The end of summer is a good time to make sure your trees are healthy, strong and pest free. Tennessee has its share of tree diseases and infestations that are threatening our forests. These include the pine beetle, emerald ash borer (all ash trees), wooly adelgid (hemlocks), Asian longhorn beetle (ALB), and the Sirex woodwasp. Our black walnut trees are succumbing to the “thousand cankers disease” (called TCD). TCD is a fungus spread by the walnut twig beetle.

There are two proactive things you can do: Inspect your own trees for diseases and do not move firewood.

Get more information at www.dontmove and also at U.S. Forest Service website at The Tennessee Department of Agriculture has a website and phone number — and 800-628-2631.

One of the biggest tree threats in the Eastern United States is the Asian longhorned beetle (ALB), an invasive pest that attacks more than a dozen types of trees. ALBs’ preferred host tree is maple, so check those first. Look for round exit holes, chew marks in bark, wood dust, dead branches and tunneling in cut wood or fallen branches. Also look for adult beetles. The beetle is about 1 inch to 1½ inches long, with six legs and a shiny, jet-black body with white spots and two long black-and-white antennae.

Early detection is the key. One person can make a big difference.

In 2010 in Boston, a groundskeeper noticed an exit hole in a maple tree. Fortunately, only six trees were infested with ALB. Thanks to that one person’s report, Boston is now ALB free.

If you see something suspicious, report your findings by calling 1-866-702-9938, or report online at www.Asian or the above Tennessee website.

Waterfowlers, do not forget to get your 2018-19 federal Duck Stamp. Hunters 16 and older of ducks, geese and cranes are required to purchase the federal stamp in addition to their hunting license. It can be bought at many license agencies, most U.S. Post Offices, by phone at 800-STAMP-24, and online at Find all buying options at

More than a million waterfowlers and conservationists traditionally purchase one or more of the colorful stamps to invest in waterfowl conservation and wetlands to support many other species of wildlife. One-third of America’s threatened species make their homes in wetlands.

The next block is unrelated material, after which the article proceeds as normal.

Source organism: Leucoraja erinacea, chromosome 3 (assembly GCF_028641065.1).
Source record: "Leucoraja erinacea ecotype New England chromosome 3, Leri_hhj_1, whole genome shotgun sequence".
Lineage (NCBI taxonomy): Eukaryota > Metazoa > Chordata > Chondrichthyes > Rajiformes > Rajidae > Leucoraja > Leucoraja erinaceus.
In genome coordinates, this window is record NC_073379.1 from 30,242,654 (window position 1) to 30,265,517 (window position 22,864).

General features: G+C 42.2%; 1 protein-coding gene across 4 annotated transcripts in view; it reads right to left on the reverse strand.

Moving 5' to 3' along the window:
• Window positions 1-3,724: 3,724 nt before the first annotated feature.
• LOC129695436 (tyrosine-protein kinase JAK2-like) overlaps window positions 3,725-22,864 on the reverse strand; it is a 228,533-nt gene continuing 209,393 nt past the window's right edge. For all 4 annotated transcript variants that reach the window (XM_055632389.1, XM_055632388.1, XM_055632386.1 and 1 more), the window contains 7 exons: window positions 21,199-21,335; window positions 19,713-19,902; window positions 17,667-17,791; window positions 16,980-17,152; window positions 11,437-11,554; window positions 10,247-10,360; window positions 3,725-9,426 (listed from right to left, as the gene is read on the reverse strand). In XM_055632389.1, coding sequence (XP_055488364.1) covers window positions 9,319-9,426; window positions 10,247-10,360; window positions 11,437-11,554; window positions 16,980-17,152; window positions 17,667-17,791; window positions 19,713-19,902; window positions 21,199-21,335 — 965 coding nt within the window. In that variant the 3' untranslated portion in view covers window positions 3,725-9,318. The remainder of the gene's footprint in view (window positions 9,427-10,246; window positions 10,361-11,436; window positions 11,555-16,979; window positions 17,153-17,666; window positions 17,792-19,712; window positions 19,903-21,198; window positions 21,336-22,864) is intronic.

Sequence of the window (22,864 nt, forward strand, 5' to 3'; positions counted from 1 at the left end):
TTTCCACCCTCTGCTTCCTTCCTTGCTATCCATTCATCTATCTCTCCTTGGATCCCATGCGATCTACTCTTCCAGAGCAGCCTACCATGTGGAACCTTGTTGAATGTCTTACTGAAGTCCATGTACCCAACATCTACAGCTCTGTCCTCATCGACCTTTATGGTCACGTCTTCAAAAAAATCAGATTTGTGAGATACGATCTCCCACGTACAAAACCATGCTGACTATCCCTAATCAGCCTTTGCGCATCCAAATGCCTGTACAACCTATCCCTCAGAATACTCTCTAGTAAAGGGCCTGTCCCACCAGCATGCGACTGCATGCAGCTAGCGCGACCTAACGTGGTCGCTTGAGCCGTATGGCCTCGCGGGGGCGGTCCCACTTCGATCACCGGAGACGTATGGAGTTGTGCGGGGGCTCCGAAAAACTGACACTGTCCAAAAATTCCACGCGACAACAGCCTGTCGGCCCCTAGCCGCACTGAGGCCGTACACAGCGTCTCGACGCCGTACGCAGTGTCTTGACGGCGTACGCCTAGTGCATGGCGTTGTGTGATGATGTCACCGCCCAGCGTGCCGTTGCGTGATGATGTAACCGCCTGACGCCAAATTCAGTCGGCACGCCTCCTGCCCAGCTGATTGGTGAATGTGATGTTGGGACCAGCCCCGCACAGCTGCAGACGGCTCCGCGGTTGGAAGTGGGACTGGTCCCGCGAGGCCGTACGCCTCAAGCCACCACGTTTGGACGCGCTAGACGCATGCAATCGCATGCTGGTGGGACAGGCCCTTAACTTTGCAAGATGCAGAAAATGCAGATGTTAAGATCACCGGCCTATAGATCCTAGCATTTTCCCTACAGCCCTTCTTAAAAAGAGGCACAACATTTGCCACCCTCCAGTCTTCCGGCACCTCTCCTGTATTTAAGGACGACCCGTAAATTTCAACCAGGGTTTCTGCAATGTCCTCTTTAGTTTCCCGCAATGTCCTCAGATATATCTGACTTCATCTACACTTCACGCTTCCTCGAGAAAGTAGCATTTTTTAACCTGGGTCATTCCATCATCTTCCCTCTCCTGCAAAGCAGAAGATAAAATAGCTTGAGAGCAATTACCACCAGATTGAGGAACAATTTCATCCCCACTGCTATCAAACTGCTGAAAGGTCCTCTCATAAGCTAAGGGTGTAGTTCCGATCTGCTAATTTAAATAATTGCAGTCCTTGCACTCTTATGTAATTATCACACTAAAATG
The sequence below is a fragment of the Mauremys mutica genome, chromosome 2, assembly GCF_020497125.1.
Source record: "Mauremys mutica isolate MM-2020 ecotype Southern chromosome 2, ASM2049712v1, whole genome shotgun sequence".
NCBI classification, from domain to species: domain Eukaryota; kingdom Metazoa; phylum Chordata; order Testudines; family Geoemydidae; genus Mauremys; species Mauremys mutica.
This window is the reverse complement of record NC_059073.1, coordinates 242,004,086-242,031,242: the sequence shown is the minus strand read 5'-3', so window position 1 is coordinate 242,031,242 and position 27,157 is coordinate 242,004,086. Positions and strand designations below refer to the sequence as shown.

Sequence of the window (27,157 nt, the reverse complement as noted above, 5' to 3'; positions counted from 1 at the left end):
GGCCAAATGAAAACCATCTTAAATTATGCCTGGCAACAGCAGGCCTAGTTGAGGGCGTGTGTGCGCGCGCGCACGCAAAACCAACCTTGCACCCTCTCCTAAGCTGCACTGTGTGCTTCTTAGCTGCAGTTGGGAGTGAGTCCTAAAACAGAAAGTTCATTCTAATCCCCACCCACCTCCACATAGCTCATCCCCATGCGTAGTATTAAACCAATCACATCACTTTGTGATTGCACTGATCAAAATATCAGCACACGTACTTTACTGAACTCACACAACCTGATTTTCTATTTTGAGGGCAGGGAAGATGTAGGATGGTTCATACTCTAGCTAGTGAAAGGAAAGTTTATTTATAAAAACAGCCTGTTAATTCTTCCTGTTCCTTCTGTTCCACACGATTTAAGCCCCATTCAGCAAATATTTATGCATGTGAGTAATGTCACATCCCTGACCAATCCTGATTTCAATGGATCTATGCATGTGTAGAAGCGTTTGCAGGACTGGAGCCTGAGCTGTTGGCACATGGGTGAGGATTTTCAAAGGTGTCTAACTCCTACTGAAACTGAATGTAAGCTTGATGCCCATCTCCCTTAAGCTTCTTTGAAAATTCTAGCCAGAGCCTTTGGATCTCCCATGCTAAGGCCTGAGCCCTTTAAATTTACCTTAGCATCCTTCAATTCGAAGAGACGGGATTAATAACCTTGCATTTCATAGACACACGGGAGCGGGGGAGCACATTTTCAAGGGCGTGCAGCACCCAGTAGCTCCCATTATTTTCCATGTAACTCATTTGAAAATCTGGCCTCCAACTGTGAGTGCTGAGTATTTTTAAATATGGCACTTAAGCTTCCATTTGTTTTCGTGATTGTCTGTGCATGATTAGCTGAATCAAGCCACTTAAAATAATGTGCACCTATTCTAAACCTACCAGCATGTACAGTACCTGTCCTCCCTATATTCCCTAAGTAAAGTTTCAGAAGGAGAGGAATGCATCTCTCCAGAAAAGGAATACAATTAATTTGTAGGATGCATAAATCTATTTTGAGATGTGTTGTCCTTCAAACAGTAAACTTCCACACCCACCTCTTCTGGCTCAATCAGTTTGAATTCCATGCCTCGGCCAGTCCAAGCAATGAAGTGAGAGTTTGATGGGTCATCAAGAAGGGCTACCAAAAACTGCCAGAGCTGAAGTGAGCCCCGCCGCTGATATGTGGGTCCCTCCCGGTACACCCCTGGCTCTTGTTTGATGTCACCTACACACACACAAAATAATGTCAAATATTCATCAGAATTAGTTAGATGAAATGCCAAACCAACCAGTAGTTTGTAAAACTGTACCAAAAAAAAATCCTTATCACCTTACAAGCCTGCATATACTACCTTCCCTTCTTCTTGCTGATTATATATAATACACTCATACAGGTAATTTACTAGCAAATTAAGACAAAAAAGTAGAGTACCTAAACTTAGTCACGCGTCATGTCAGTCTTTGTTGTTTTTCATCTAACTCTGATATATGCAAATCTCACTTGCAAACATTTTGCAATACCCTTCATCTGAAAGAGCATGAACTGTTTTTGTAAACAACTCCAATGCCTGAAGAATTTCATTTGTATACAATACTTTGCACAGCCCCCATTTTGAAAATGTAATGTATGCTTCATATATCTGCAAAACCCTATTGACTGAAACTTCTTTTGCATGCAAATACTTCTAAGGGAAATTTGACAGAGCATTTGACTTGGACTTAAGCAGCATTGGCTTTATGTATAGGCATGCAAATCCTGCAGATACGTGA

Every year the program raises more than $38 million used to purchase wetlands in the National Wildlife Refuge system. Since its inception in 1934, the Duck Stamp, officially the Migratory Bird Hunting and Conservation Stamp, has raised more than $1 billion to acquire and protect more than 6 million acres of habitat in the NWR.

Time is running out for new hunters to get a hunter education certificate, which applies to anyone born after 1968. You must go online to sign up for a hunter education class.

The Tennessee Wildlife Resources Agency lists the upcoming classes on its website, which you can see by going to and selecting Hunter Education Classes. Students must be at least 9 years old to earn a certificate; they should bring a pencil and their Social Security number (mandatory). Do not bring a gun.

There are three upcoming classes for this area: Monday, Tuesday, Thursday and Friday, Oct. 8, 9, 11 and 12, for Knoxville’s John Sevier Hunter Education Center; Tuesday, Oct. 9, at Lanier Elementary School in Maryville; and Tuesday, Oct. 16, at the Bass Pro Shops in Kodak.

Other classes could be added at any time, so check often. For those without computer access, visit a local library or call a TWRA regional office for further assistance.

Region IV’s phone number is 800-332-0900.

Are you having trouble scheduling the time for a hunter education class? For many years there has been an online alternative with an online written exam and a required field day for live shooting. But, now there is an exemption to the field day for those 21 years or older. The following steps are required:

Complete the online class (for age 21) at This course costs $24.50 and it is interactive, narrated and offers daily (including weekend) live customer service via email or telephone. Complete the form provided for the exemption and mail, fax or email it with required documentation and payment to the address listed on the form. To request a form, contact the Hunter Education Coordinator at 615-781-6538. Your certificate will arrive in three to five business days after submission.

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Tom Wiest is a long time columnist on all matters outdoors. He welcomes news, questions and comments from readers.

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